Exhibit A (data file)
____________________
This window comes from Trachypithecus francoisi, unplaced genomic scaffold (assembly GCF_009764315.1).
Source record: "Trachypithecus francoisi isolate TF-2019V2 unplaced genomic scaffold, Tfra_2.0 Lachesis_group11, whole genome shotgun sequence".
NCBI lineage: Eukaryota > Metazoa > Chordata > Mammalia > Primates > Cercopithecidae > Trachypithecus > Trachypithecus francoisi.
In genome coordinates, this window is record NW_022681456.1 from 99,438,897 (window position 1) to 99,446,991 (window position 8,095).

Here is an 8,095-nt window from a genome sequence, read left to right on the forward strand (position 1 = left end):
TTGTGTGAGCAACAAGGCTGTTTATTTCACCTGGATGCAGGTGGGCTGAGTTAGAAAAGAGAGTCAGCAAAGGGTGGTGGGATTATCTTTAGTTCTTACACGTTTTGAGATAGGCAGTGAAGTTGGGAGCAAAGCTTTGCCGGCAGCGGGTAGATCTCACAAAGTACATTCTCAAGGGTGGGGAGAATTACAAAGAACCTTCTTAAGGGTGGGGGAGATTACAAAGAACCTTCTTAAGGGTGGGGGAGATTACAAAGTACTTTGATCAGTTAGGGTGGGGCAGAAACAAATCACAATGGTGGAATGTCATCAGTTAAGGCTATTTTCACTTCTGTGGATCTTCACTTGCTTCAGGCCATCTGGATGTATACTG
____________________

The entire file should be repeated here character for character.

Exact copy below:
This window comes from Trachypithecus francoisi, unplaced genomic scaffold (assembly GCF_009764315.1).
Source record: "Trachypithecus francoisi isolate TF-2019V2 unplaced genomic scaffold, Tfra_2.0 Lachesis_group11, whole genome shotgun sequence".
NCBI lineage: Eukaryota > Metazoa > Chordata > Mammalia > Primates > Cercopithecidae > Trachypithecus > Trachypithecus francoisi.
In genome coordinates, this window is record NW_022681456.1 from 99,438,897 (window position 1) to 99,446,991 (window position 8,095).

Here is an 8,095-nt window from a genome sequence, read left to right on the forward strand (position 1 = left end):
TTGTGTGAGCAACAAGGCTGTTTATTTCACCTGGATGCAGGTGGGCTGAGTTAGAAAAGAGAGTCAGCAAAGGGTGGTGGGATTATCTTTAGTTCTTACACGTTTTGAGATAGGCAGTGAAGTTGGGAGCAAAGCTTTGCCGGCAGCGGGTAGATCTCACAAAGTACATTCTCAAGGGTGGGGAGAATTACAAAGAACCTTCTTAAGGGTGGGGGAGATTACAAAGAACCTTCTTAAGGGTGGGGGAGATTACAAAGTACTTTGATCAGTTAGGGTGGGGCAGAAACAAATCACAATGGTGGAATGTCATCAGTTAAGGCTATTTTCACTTCTGTGGATCTTCACTTGCTTCAGGCCATCTGGATGTATACTG